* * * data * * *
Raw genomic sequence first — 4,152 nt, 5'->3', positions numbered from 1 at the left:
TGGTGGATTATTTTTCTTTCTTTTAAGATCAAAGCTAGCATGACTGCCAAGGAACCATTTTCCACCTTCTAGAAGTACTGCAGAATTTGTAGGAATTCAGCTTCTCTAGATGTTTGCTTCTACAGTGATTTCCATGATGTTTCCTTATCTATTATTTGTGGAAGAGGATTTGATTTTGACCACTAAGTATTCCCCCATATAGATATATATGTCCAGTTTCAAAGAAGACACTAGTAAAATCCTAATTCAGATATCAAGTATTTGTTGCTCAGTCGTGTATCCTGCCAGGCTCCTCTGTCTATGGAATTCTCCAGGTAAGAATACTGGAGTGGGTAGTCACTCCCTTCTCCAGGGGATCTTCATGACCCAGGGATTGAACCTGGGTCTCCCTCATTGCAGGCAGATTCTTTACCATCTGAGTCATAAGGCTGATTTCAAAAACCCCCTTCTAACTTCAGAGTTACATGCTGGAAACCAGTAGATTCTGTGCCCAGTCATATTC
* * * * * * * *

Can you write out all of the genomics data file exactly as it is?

Raw genomic sequence first — 4,152 nt, 5'->3', positions numbered from 1 at the left:
TGGTGGATTATTTTTCTTTCTTTTAAGATCAAAGCTAGCATGACTGCCAAGGAACCATTTTCCACCTTCTAGAAGTACTGCAGAATTTGTAGGAATTCAGCTTCTCTAGATGTTTGCTTCTACAGTGATTTCCATGATGTTTCCTTATCTATTATTTGTGGAAGAGGATTTGATTTTGACCACTAAGTATTCCCCCATATAGATATATATGTCCAGTTTCAAAGAAGACACTAGTAAAATCCTAATTCAGATATCAAGTATTTGTTGCTCAGTCGTGTATCCTGCCAGGCTCCTCTGTCTATGGAATTCTCCAGGTAAGAATACTGGAGTGGGTAGTCACTCCCTTCTCCAGGGGATCTTCATGACCCAGGGATTGAACCTGGGTCTCCCTCATTGCAGGCAGATTCTTTACCATCTGAGTCATAAGGCTGATTTCAAAAACCCCCTTCTAACTTCAGAGTTACATGCTGGAAACCAGTAGATTCTGTGCCCAGTCATATTC